“With any millennial or new entry welcomed into the workplace, there’s always an opportunity to learn and thrive in an environment.”
Jack Mitchell is a newcomer to Mohawk, but in the few months he’s been with the company, he has impressed the marketing team with his compelling social media copy, strategic thinking and drive to enhance Mohawk’s key digital platforms including Facebook, Twitter, Pinterest, Instagram, LinkedIn and YouTube.
“Between creating content, writing copy and choosing the proper platforms, there’s a lot more that goes into it than I thought,” said Mitchell. “I came into the job with knowledge of target segments across the platforms, but I’ve never been exposed to this level of engagement and reach from such a large company.”
Getting his footing quickly, Mitchell’s curiosity to learn and desire to thrive have led to him offering a fresh perspective to Mohawk’s social and digital efforts. Leading in the implementation of a hashtag strategy across the company’s Mohawk, Karastan and Pergo brands on Twitter and Instagram platforms, Mitchell has had a hand in creating the strategy that is designed to enhance the company’s posts and give them exposure in target segments that they were not reaching.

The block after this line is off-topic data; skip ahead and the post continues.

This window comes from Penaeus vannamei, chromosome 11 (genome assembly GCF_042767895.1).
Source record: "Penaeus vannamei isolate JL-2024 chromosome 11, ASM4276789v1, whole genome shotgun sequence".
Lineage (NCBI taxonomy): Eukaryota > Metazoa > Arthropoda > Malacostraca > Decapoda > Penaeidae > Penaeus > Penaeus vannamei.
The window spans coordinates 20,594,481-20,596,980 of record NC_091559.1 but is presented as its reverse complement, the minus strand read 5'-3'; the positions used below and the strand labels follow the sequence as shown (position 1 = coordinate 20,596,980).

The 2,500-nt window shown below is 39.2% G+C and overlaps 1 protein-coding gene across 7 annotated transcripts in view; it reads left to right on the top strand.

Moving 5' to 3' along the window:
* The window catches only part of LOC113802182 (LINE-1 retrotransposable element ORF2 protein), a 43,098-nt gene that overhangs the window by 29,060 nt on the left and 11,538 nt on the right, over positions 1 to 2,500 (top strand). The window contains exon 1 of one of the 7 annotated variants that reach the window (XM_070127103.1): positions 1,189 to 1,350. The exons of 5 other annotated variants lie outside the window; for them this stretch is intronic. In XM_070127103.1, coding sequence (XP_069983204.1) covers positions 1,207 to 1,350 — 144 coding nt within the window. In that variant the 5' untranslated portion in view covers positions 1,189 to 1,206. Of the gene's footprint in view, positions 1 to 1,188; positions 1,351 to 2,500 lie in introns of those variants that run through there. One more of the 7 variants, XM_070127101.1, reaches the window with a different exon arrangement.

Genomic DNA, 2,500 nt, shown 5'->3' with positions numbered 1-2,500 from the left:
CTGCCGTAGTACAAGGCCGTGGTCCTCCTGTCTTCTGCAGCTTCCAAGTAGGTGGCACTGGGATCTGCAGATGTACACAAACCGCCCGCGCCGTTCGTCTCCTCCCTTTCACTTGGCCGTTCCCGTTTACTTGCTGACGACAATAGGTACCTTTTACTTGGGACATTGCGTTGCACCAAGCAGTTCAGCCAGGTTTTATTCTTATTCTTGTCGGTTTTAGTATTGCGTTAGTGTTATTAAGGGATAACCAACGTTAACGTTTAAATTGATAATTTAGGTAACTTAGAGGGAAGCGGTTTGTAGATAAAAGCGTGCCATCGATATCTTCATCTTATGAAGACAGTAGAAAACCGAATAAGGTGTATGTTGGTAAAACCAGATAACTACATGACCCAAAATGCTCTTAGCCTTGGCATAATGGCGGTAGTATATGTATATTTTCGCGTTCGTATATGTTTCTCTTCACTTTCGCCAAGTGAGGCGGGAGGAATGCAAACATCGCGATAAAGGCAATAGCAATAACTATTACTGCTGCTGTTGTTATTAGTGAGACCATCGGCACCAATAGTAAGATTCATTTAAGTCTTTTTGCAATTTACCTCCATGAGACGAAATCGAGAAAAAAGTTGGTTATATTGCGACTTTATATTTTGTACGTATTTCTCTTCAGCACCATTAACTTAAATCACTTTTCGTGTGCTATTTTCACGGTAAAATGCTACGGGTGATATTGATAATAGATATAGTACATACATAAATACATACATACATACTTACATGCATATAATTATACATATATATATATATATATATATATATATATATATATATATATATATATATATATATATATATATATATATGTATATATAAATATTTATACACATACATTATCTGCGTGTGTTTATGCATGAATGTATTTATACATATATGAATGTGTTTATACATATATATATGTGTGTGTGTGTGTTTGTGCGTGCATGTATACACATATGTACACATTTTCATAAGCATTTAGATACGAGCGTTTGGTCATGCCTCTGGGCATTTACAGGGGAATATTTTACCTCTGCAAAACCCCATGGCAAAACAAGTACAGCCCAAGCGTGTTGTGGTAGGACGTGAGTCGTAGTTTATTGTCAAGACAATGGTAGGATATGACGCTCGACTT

“So people that search for those hashtags, that search for home, that search for interiors, that search for home décor, are now also finding our content. So they can see our floors, they see our rugs and our carpet as options for their home.”
From a marketing standpoint, the fresh perspective Mitchell brings to the table has further enabled Mohawk to do much more than just sell flooring. Through the power of marketing and brand exposure, the company continues to find success in selling a lifestyle product.